Kenneth Rogoff is listed on the Advisory Board of the Peterson Institute. The Peterson Institute bankrolled and published a 2011 Rogoff-Reinhart book-length collaboration, “A Decade of Debt,” where the authors apparently used the same flawed data to reach many of the same conclusions…
I have a strong recollection that the Rogoff/Reinhart connection to Peter Peterson and his various “stink” tanks has been explored right here on Angry Bear in the not too distant past. I can’t find the post or comment that did so. If you have a way to search AB for such a reference I’d be curious to know just how long ago these two highly paid economists for hire had been exposed as sycophants to wealth and power.
Yes, the piling on is well deserved.
Another problem with R%R that I read somewhere (?) is they draw their conclusions based on data aggregated over different times and countries. Does it make sense to look at, say, the U.S and Greece and infer that what is going on in one of these suggests meaningful policy solutions for the other, ignoring every other possible variable in favor of debt load?
Isn’t this type of reasoning absurd on its face?
“reasoning absurd on its face”
yes . bur reasoning is almost always backwards from the conclusion you want to reach. even in science. the difference is that in science or math you then have to check the reasoning to see if it works from a more “objective” perspective. these people do not. neither do we.
the crooks and liars post might be an example. certainly they are right about the criminal conspiracy that is the PPeterson enterprise. But their arguments go no further than “rabble rousing” (i speak as a member of that rabble).
there is never any attempt on our side to offer a sustained, “rational” enough for both sides, argument that, for example, provides a credible “solution” to the problem seen by the other side.
they see SS and other social programs as costing them money. the “answer” provided by our side: “tax the rich.”
FDR was smarter than that.
@Jzb: “they draw their conclusions based on data aggregated over different times and countries. Does it make sense to look at, say, the U.S and Greece and infer that what is going on in one of these suggests meaningful policy solutions for the other, ignoring every other possible variable in favor of debt load?”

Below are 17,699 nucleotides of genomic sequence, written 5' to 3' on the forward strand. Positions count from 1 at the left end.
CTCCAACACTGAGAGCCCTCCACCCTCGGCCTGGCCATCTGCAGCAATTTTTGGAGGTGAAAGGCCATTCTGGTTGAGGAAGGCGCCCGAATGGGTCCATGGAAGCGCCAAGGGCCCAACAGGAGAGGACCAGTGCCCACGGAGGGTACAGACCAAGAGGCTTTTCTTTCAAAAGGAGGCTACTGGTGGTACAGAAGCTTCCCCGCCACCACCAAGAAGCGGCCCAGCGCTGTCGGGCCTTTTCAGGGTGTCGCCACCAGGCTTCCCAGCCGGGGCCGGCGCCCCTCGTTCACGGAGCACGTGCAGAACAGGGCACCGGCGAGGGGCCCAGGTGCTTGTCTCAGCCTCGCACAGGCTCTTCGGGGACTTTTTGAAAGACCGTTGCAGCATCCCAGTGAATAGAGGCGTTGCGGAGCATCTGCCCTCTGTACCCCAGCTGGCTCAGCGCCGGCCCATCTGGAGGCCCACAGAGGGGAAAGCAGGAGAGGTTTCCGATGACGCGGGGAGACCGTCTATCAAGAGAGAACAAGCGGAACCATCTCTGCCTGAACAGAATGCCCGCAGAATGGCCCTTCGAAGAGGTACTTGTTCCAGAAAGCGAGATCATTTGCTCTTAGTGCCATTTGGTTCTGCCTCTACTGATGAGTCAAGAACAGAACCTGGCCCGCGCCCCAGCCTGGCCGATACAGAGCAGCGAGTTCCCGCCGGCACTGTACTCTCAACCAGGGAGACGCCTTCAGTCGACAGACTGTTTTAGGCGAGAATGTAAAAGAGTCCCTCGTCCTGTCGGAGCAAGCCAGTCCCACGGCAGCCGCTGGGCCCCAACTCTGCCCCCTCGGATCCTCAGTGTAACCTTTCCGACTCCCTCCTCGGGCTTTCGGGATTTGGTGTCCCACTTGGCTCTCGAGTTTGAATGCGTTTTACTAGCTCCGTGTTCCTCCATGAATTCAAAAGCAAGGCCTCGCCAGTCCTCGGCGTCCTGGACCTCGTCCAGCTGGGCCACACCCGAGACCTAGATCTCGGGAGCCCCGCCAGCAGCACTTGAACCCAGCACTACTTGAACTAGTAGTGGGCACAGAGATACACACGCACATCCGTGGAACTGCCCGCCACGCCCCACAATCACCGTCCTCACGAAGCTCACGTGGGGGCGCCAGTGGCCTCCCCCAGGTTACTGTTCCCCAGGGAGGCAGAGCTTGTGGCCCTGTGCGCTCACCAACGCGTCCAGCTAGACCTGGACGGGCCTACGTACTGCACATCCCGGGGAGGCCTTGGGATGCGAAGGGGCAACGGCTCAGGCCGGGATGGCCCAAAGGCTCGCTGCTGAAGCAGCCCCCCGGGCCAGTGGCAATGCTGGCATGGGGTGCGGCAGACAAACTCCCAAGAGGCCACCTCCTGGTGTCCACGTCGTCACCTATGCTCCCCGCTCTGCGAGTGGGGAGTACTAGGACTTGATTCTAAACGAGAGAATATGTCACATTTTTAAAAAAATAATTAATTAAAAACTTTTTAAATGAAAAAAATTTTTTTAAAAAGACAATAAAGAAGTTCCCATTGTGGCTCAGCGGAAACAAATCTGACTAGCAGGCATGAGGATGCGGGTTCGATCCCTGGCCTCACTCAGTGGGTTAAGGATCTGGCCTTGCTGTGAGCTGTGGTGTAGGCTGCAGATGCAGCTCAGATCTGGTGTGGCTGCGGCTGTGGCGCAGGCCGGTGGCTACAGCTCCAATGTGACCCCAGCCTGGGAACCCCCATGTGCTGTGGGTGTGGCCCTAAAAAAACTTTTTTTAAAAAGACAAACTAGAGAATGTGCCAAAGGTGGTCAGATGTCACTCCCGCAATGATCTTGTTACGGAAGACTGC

It’s a tradeoff: how big’s the sample (sample size matters!), and how representative/comparable are the instances? It’s nice to have both but you often don’t.
Krugman long ago went into the instances in R&R and found that many of them aren’t usefully comparable. Both the big view and the microscope are necessary, more so when you have a small sample where a few non-comparables can really skew things.
It’s even worse if you pare down the sample to truly comparable instances — countries that aren’t on any gold standard (so only instances post-71), issue their own currency, and borrow in their own currency.
It sure will be great when we have two or three hundreds years of samples of those types of countries…
i hate to say this, but when you have a small sample… because you are sampling from a small universe… why bother with statistics at all. unless you are trying to obscure cause and effect.
there are lies and damned lies and statistics.
the PPeterson gang are damned liars.
I guess it depends how small the sample is.
There was this posting: http://angrybearblog.strategydemo.com/2010/05/two-other-views-on-greece-and-us.html
And this one: http://angrybearblog.strategydemo.com/2010/03/it-takes-two-to-tango-look-at-numerator.html
Both are 2010.
Nothing really recently other than the discussion of how their work was flawed.
“I guess it depends how small the sample is.”
Well, yes. I guess it would.